“Simulation is a technique that creates a situation or environment to allow people to experience a representation of a real event for the purpose of practice, learning, evaluations, testing, or to gain understanding of systems or human actions,” Park explains. “In health care, we use an exciting array of methodologies, including simulated task trainers, mannequins, full-scale environments, virtual and augmented reality, and even simulated patients. That means we can simulate anything from an ‘arm’ for a nursing student to practice starting an intravenous line, to difficult conversations, to training interprofessional teams in hospitals, to testing system-wide patient safety solutions before deployment.”

So why should the nursing field use simulation as opposed to having nurses immediately working on actual patients?

“I find it helpful to think about how other high-risk industries use simulation. In commercial aviation, simulation is so integral to training that for certain aircraft, the pilot trains exclusively in simulation. When they fly the real aircraft for the first time, it’s with passengers,” says Park. “That might seem scary at first, but in health care, I believe we should strive for a similar goal—that we train extensively in simulation, to the point that by the time we interact with real patients, we are truly ready.”

This is exactly why simulation can help. For example, Park says that when there are new learners/new nursing students, it enables them to hone their skills before caring for real patients. That’s not to say that the way of working with actual patients initially is wrong, but it can provide the students with a sense of calm when they are trying procedures for the first time. It can help longtime nurses as well. “When it comes to more advanced learners and practicing providers, we can provide a safe environment where not only is it allowed to be imperfect, but we encourage the discovery of solutions through reflection on threats to safety in individual performance and systems vulnerabilities. This is the kind of process needed for robust lifelong learning,” says Park.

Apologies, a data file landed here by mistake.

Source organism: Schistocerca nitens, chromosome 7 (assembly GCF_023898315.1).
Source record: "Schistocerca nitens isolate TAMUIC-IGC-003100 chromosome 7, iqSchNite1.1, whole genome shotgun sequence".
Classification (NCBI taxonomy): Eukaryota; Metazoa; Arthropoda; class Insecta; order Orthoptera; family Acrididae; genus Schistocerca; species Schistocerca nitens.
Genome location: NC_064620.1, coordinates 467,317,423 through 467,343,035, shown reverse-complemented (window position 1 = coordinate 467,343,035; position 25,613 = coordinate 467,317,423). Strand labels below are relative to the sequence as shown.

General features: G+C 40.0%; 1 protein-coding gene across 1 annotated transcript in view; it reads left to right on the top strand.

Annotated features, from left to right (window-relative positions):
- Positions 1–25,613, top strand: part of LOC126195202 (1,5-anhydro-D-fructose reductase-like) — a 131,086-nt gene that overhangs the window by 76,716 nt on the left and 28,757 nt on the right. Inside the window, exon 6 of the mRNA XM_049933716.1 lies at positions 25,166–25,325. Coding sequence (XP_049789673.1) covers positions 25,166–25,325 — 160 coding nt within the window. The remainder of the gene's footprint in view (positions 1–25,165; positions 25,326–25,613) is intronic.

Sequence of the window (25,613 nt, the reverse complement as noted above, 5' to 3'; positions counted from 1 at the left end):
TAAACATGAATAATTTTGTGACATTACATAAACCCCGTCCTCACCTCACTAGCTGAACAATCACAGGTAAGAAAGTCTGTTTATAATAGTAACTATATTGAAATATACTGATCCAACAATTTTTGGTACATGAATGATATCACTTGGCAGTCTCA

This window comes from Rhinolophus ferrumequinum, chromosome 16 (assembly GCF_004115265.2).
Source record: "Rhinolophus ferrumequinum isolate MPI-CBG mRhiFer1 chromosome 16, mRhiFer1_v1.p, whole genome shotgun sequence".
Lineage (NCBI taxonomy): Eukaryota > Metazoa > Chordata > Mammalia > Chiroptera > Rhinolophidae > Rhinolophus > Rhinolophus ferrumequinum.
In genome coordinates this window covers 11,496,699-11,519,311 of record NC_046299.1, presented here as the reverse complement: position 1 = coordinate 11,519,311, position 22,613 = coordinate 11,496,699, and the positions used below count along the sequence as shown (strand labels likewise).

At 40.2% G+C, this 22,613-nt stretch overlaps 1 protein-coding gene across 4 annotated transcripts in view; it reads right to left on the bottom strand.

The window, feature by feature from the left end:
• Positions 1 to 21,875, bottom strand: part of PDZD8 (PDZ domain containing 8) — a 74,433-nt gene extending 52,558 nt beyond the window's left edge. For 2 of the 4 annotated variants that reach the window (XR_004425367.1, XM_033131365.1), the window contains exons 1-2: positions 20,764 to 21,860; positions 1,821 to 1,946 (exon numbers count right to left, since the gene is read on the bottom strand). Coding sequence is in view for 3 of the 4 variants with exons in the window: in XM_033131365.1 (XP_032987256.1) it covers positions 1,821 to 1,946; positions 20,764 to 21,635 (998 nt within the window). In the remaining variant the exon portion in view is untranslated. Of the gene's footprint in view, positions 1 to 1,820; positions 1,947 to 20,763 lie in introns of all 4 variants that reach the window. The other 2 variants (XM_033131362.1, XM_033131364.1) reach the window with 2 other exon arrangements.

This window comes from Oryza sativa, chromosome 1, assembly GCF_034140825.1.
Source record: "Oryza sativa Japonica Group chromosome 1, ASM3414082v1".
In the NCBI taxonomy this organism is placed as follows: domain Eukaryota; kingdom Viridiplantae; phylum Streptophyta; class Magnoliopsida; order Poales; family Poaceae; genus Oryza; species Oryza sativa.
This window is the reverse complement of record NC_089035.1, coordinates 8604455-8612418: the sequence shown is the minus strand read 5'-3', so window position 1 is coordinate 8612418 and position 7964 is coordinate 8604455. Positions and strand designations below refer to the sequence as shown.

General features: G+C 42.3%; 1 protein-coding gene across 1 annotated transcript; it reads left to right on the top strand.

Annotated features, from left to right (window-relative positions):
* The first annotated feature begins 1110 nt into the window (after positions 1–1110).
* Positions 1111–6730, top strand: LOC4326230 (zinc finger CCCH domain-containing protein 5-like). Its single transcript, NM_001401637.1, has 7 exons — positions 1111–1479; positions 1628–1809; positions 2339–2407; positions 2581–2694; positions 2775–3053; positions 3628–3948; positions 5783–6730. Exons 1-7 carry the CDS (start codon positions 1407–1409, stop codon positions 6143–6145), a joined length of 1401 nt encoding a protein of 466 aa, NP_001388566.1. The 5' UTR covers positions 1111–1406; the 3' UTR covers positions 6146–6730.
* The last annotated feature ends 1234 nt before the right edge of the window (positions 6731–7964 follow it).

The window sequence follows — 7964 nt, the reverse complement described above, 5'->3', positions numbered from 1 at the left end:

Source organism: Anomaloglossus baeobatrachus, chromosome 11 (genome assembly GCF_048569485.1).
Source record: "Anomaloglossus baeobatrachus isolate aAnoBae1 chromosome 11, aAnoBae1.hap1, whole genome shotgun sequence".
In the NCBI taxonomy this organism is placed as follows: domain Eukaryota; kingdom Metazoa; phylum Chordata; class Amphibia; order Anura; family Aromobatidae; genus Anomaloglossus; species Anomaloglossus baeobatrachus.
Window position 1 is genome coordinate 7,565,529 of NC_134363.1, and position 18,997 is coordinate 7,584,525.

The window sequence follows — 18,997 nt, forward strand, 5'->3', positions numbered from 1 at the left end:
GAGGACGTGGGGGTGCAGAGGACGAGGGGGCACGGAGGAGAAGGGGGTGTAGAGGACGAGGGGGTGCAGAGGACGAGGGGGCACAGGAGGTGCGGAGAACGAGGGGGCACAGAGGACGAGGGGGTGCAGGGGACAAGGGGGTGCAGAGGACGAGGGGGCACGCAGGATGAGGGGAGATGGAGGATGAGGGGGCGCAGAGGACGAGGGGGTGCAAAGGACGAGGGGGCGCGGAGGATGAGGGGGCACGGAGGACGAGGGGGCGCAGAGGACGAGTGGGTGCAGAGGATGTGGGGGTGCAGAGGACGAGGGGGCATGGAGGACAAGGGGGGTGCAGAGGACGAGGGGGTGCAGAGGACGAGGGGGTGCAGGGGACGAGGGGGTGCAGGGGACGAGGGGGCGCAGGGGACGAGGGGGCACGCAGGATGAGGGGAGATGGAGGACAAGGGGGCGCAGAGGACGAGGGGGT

Currently, Park states, simulation is being used widespread in U.S. nursing schools and is gaining popularity in hospitals as well. “An example of impactful simulation in a hospital setting is the use of in-situ simulation, using the actual operating room or ICU, to practice ‘code blues,’ or disaster simulations in the Emergency Department,” she explains. “In large part, simulation for the practicing provider nurse is driven by their hospital, clinic, or whatever their practice environment is. As far as mandatory simulation for continuing education, we are beginning to see this in isolated pockets within health care, among certain medical specialties.”

Park believes that simulation use in nursing in incredibly important throughout each nurse’s career. “At first, it’s about learning the basic nursing skills—both technical and communication skills. It’s about optimizing performance in the work environment, and that includes interprofessional teamwork. But it doesn’t stop there,” states Park. “Throughout the 30 or more years in a nurse’s career, there are constantly new skills to be learned and skills to be refreshed and adjusted. Using simulation and analyzing our performance in simulated environments, we can discover how individuals, technology, and systems contribute to errors. Using data from both simulated performance and real outcomes data, we can discover our strengths, weaknesses, opportunities, and threats when it comes to patient safety. Ultimately, we can disseminate best practice.”